… about Wojciech Fangor, the Polish painter, who has died at age 92. UD knew him in the 1990’s, when he lived in upstate New York.

The interviewer turned out to be more interested in my describing our collection of Fangor paintings than in my memories of him; but in preparation for the interviewer, UD made some notes about Fangor, which she offers here.

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FANGOR ON THE FARM

Back in the 1970’s, Wojtek Fangor and his wife Magdalena Shummer-Fangor bought an 1887 farmhouse with 105 acres of land in upstate New York, about an hour from Albany. It was a big white rambling house with a very large porch overlooking a pond.

Wojtek, who had been living in New York City, bought the farm and moved there not long after his one man show at the Guggenheim Museum.

My father in law, the architect Jerzy Soltan, was an old friend and artistic collaborator of Fangor’s, and when some acres and a house adjacent to Fangor’s property became available, nothing could be more natural than for Soltan to buy it. So our family now had a house down the lane from Fangor.

This is an area so remote – by American standards – that only in the last ten years or so did our houses have addresses. It’s a very beautiful place, with dairy farms, lakes, and rolling hills. Wild turkeys, eagles, deer, coyote, and bears live in the hills. There are not many people up there. The Catskill mountain range can be seen in the distance.

Fangor was a very big, very masculine man with a low gruff voice – though this gruffness had nothing to do with his personality, which was extremely warm. He was always adopting stray cats, giving them ridiculous names, and treating them like royalty. He called one of them – a black cat – Stalin.

Fangor loved working with his enormous hands. The house had originally been a summer camp, and Fangor first tore down all the little cabins, and then got to work gutting and re-doing all of the rooms in the house. One of the biggest rooms became a studio for his artwork.

In the studio hung enormous paintings in progress – I remember heavily dotted images inspired by the television screen. I remember he also had gymnastic equipment in there – swings you could climb onto, and hang upside down from.

Fangor liked to sculpt the land as much he liked to design artistic canvases. He enlarged the pond in front of the farmhouse and shaped the hills around it.

One warm sunny day he took a bunch of paper towels out to the banks of the pond and twisted them into the form of an enormous rabbit. He had a wonderful sense of the absurd, a wonderful sense of humor. I remember one evening going to Wojtek and Magda’s room to say goodnight, and they were lying together on their bed laughing their heads off at some stupid American beauty contest.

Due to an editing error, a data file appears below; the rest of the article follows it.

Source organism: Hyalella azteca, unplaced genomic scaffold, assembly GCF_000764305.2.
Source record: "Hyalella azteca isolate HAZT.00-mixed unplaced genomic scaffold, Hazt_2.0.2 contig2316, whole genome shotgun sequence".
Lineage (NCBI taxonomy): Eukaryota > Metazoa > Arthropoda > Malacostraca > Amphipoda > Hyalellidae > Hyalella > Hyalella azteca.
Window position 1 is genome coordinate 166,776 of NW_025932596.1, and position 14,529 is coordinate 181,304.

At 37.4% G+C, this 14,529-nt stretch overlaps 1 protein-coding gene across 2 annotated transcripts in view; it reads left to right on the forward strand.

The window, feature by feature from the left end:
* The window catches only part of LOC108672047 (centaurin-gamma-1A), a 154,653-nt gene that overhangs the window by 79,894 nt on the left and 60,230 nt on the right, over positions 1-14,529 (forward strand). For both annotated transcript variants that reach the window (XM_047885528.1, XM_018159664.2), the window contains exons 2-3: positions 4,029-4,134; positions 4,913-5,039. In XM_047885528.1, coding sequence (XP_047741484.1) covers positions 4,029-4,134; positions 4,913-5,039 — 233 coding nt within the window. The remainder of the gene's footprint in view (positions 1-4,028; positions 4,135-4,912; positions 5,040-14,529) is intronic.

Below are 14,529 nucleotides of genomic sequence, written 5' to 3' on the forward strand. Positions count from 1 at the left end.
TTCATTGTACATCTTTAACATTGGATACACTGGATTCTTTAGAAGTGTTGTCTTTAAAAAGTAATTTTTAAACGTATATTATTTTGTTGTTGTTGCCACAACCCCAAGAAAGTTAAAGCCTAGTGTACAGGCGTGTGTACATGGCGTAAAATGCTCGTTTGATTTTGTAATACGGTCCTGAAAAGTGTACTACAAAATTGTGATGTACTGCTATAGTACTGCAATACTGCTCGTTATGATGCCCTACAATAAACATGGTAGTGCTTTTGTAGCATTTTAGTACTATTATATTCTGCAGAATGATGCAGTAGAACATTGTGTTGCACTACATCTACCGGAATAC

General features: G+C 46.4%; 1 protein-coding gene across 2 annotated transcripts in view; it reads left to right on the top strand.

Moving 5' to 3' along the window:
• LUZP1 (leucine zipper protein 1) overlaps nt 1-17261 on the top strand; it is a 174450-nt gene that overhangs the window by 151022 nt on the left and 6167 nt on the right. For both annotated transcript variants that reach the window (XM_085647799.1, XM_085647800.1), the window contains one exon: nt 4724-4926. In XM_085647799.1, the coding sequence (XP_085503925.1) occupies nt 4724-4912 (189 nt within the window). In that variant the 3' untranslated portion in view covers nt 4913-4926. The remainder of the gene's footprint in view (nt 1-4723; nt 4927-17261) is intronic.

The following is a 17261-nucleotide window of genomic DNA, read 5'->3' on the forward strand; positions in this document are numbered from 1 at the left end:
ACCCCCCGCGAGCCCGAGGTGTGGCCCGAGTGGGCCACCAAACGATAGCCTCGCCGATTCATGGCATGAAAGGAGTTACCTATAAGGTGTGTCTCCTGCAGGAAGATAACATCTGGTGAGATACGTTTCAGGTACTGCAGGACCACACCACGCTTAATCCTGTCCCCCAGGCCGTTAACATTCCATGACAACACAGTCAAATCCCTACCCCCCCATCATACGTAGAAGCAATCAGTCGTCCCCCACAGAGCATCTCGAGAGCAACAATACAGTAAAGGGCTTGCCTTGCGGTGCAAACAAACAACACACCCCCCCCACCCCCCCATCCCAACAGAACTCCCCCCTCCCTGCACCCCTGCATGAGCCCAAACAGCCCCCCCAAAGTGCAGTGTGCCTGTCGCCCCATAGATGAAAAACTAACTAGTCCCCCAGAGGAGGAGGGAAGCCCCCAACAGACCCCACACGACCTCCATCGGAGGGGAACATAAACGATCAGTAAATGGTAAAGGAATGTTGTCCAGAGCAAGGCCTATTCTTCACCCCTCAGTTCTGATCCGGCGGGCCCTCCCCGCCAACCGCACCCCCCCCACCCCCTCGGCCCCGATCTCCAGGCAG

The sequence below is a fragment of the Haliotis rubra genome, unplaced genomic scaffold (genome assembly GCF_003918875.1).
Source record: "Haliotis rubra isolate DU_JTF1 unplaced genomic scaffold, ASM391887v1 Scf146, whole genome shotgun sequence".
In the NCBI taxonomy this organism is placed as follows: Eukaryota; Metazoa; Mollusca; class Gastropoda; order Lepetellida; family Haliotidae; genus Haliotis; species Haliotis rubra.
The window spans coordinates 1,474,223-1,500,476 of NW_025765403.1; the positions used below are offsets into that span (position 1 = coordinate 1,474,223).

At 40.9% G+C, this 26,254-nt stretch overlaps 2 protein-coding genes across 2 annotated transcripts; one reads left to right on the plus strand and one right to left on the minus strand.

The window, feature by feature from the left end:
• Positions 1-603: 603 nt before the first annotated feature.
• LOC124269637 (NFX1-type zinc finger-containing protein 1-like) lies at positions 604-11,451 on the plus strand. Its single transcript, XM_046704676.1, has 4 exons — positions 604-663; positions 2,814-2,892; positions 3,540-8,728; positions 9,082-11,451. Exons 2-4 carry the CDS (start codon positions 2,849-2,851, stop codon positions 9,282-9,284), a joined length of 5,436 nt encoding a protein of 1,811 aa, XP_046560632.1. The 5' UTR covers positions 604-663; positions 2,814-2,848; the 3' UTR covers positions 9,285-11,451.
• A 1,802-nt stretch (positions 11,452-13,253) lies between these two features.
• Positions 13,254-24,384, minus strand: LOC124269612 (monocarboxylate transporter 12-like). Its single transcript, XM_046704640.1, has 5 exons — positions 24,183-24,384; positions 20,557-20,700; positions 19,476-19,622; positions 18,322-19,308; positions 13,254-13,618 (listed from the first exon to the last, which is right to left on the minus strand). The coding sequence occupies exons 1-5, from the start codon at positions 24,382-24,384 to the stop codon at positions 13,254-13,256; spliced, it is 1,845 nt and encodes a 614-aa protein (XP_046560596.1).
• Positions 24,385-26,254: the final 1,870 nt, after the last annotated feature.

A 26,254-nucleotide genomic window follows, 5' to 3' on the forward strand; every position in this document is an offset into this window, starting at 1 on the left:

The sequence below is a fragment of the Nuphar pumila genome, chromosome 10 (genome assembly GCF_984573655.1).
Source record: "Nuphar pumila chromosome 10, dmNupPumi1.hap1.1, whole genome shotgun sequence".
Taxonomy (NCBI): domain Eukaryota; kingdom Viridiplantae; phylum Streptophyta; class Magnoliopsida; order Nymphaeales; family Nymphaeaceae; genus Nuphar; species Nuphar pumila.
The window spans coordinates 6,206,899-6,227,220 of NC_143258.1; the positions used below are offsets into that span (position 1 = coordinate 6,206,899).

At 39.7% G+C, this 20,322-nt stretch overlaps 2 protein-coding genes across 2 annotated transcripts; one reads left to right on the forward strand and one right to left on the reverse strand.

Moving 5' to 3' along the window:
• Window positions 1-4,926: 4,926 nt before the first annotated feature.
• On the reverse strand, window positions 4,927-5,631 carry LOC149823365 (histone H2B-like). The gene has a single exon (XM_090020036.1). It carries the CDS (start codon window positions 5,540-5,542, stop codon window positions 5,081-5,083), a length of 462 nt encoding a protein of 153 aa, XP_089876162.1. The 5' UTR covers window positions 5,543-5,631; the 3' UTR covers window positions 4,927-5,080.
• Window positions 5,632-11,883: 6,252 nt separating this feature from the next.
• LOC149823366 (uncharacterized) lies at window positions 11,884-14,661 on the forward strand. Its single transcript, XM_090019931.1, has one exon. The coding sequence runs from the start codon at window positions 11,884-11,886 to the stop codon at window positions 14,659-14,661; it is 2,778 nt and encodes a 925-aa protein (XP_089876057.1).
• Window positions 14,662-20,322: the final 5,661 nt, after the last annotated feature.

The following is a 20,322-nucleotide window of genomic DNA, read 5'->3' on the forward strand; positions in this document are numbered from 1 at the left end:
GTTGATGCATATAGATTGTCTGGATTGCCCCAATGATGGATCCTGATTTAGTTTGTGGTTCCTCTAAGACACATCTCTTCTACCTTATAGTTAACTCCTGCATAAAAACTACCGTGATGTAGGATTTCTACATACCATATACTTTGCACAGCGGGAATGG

Fangor’s most amazing building achievement was his observatory. This area of New York has true dark skies, with incredible views of planets and stars, and Fangor was fascinated by astronomy. So he simply built himself an observatory and got a telescope and spent many evenings gazing at the galaxies.

Magda, a superb cook, would prepare delicious meals for all of us in her kitchen overlooking their back acres, and after dinner Fangor and other guests at the table (Jerzy Soltan, my husband Karol Soltan, and visiting artists – I remember Jan Lenica, and various American artists who had houses in that area) would walk and talk together along the beautiful lanes around his property.

Fangor’s generosity was immense. I spent ten days alone at our neighboring house one year, reading and writing, and it was an excellent break from my routine. I had no car, however, and was quite isolated. I expected occasional visits from the Fangors and nothing more. But from the moment I arrived they took me into their lives. They brought me along with them on their many trips to country auctions in that area (this is where they found the fantastic old American furniture in the farmhouse), they fed me dinner every night, and they visited constantly to make sure I was okay.

From that time I got a very strong sense that Wojtek and Magda were at that point in their lives living an extremely happy, balanced, and enviable life. They loved each other deeply. Fangor owned so many acres that he was able to think of this portion of the earth as truly his, and he used his skill as an artist and a builder to make the place exactly what he wanted. Magda at this time was working on her own remarkable art, and it was delightful to watch them both, in that beautiful setting, engrossed in their craft and their visions.

Fangor knew what it was like to live in a politically unfree environment; here, he was radically free.

The main problem with life in the hills was the winter. Winters are long and harsh up there, and Fangor had to spend a lot of time chopping wood in order to have enough heat during the very cold days and nights. He shoveled the snow himself. He got too old for these tasks, and I think in general life became too difficult up there for him. He was such a strong man – he planted a long row of evergreens for us, for instance, on the road leading to our house there – but his strength was not as great as it used to be, and the rigors of country life were beginning to get to him.

After the Fangors left, we kept our neighboring house – we still love to go up there – but the feel of this beautiful corner of the world was very different. Less laughter and love.

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4 Responses to “Polish Radio Interviewed UD This Morning…”

  1. dmf Says:

    this is lovely thanks and quite a range of paintings he’d done

  2. Margaret Soltan Says:

    dmf: You’re welcome.

  3. Van L. Hayhow Says:

    Very nice.

  4. Bill R Says:

    I hope someone writes so well of me someday. It’s a lot to hope for, I know.

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